Peace and slack

Whew. What a week. I went to St. Louis and helped pull off an event celebrating ethical fashion and talking about revolution in the garment industry. I came home and headed straight to night class with a plastic cup of macaroni and cheese my roommate had made in anticipation of my arrival.

And that set the tone for the rest of the week: flying, running, eating on the go.

I’m blogging right now because I think I’m caught up. I think I’m at the point where it’s comfortable to take an evening to make cupcakes with my friend and breathe.

Today I realized I had accidentally triple-booked my Tuesday afternoon. Scheduled an interview, a meeting with a professor, and a shift at work for the same time. Panic ensued with very short breaths and wide eyes and racing mind.

Are you sick of this conversation yet? I know I am. I’m so sick of responding to, “How’s it going?” with “Busy,” especially since that’s not really even a grammatically correct answer.

Where is my, Be still and know that I am God right now? Where is my cast all your anxiety on Him because he cares for you? Where is my easy yoke and light burden?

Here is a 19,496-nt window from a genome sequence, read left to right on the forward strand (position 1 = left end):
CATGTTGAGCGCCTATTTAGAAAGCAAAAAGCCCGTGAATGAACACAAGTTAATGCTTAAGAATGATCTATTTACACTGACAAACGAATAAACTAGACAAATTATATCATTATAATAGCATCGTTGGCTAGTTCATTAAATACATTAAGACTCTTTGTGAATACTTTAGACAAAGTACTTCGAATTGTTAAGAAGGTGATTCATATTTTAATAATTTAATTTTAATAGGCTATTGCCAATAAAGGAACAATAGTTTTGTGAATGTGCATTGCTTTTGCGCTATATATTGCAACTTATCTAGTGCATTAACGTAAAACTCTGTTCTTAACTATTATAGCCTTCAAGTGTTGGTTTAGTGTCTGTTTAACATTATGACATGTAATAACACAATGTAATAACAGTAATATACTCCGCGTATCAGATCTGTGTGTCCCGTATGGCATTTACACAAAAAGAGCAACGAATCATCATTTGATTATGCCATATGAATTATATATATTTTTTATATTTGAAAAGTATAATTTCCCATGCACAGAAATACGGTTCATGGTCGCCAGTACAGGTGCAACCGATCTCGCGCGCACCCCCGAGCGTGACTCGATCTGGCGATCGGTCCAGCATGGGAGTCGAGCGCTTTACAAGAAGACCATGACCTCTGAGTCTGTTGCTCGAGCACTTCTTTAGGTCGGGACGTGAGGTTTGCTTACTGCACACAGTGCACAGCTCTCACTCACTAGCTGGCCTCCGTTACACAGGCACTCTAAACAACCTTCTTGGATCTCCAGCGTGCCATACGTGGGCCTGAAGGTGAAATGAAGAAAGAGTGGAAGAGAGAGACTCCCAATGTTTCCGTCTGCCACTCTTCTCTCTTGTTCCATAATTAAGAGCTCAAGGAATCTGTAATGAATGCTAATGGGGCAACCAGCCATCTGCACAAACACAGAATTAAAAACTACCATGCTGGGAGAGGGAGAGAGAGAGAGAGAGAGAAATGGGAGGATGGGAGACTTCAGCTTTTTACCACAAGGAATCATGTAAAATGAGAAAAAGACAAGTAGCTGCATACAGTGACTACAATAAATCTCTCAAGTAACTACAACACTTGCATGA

Stillness and putting anxiety to rest has not been the name of the game recently. I’ve been playing a frenzied version of Chutes and Ladders where I forget to even ask for peace, thinking it way too far out of my grasp. College students aren’t allowed to be peaceful during finals time. In fact, if you’re not stressed, you are more an object of scorn. Oh, you must not have anything to do. You must be a slacker.

Shudder.

The dreaded word.

Do I wear my stress as a badge of pride? Would it be shameful to be at peace instead, experiencing one of the most beautiful parts of the Gospel – that I am saved and loved and my value isn’t dependent on my performance? That I’m free to do things well and to take my life one step at a time while completely depending on my capable Savior?

I hope I wouldn’t be ashamed to do that.

I hope I am confident enough that God’s promise of offering peace doesn’t mean that my responsibilities go away or that I drop every ball I’m juggling to take a nap. It means that right there, right in the middle of the chaos, I can walk with peace. I can be a calm juggler, one who trusts that God will see me through.

Be still.Light load.Cast anxiety away.

I’m going to mentally go to this field when anxiety strikes. I’m going to picture walking with Jesus and tell him I’m stressed and hear Him tell me He’s capable. You can join me if you need a mental field.

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